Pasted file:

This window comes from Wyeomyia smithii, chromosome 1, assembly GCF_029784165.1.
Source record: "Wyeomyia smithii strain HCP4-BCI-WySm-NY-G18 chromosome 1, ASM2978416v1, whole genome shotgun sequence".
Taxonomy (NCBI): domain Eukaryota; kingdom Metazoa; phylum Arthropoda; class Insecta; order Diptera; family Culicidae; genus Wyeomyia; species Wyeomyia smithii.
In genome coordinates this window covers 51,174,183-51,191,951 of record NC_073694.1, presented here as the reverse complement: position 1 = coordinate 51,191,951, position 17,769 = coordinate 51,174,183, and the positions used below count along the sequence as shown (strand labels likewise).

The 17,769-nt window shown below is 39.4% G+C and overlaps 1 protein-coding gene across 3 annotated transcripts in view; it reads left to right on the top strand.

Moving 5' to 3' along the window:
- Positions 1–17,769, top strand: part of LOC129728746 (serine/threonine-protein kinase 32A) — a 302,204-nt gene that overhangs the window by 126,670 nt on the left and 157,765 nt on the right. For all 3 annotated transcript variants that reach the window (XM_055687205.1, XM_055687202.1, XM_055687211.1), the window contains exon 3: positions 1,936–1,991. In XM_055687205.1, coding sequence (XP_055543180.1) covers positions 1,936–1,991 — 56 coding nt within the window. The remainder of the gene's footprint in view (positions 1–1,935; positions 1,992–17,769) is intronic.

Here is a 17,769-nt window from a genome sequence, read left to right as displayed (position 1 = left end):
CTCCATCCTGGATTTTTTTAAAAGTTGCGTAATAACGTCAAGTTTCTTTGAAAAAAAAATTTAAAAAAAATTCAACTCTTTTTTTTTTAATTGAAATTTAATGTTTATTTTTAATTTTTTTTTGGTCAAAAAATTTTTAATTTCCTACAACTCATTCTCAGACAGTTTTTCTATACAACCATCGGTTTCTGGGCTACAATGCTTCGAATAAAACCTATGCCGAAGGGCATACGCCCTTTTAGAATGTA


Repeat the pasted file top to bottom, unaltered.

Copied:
This window comes from Wyeomyia smithii, chromosome 1, assembly GCF_029784165.1.
Source record: "Wyeomyia smithii strain HCP4-BCI-WySm-NY-G18 chromosome 1, ASM2978416v1, whole genome shotgun sequence".
Taxonomy (NCBI): domain Eukaryota; kingdom Metazoa; phylum Arthropoda; class Insecta; order Diptera; family Culicidae; genus Wyeomyia; species Wyeomyia smithii.
In genome coordinates this window covers 51,174,183-51,191,951 of record NC_073694.1, presented here as the reverse complement: position 1 = coordinate 51,191,951, position 17,769 = coordinate 51,174,183, and the positions used below count along the sequence as shown (strand labels likewise).

The 17,769-nt window shown below is 39.4% G+C and overlaps 1 protein-coding gene across 3 annotated transcripts in view; it reads left to right on the top strand.

Moving 5' to 3' along the window:
- Positions 1–17,769, top strand: part of LOC129728746 (serine/threonine-protein kinase 32A) — a 302,204-nt gene that overhangs the window by 126,670 nt on the left and 157,765 nt on the right. For all 3 annotated transcript variants that reach the window (XM_055687205.1, XM_055687202.1, XM_055687211.1), the window contains exon 3: positions 1,936–1,991. In XM_055687205.1, coding sequence (XP_055543180.1) covers positions 1,936–1,991 — 56 coding nt within the window. The remainder of the gene's footprint in view (positions 1–1,935; positions 1,992–17,769) is intronic.

Here is a 17,769-nt window from a genome sequence, read left to right as displayed (position 1 = left end):
CTCCATCCTGGATTTTTTTAAAAGTTGCGTAATAACGTCAAGTTTCTTTGAAAAAAAAATTTAAAAAAAATTCAACTCTTTTTTTTTTAATTGAAATTTAATGTTTATTTTTAATTTTTTTTTGGTCAAAAAATTTTTAATTTCCTACAACTCATTCTCAGACAGTTTTTCTATACAACCATCGGTTTCTGGGCTACAATGCTTCGAATAAAACCTATGCCGAAGGGCATACGCCCTTTTAGAATGTA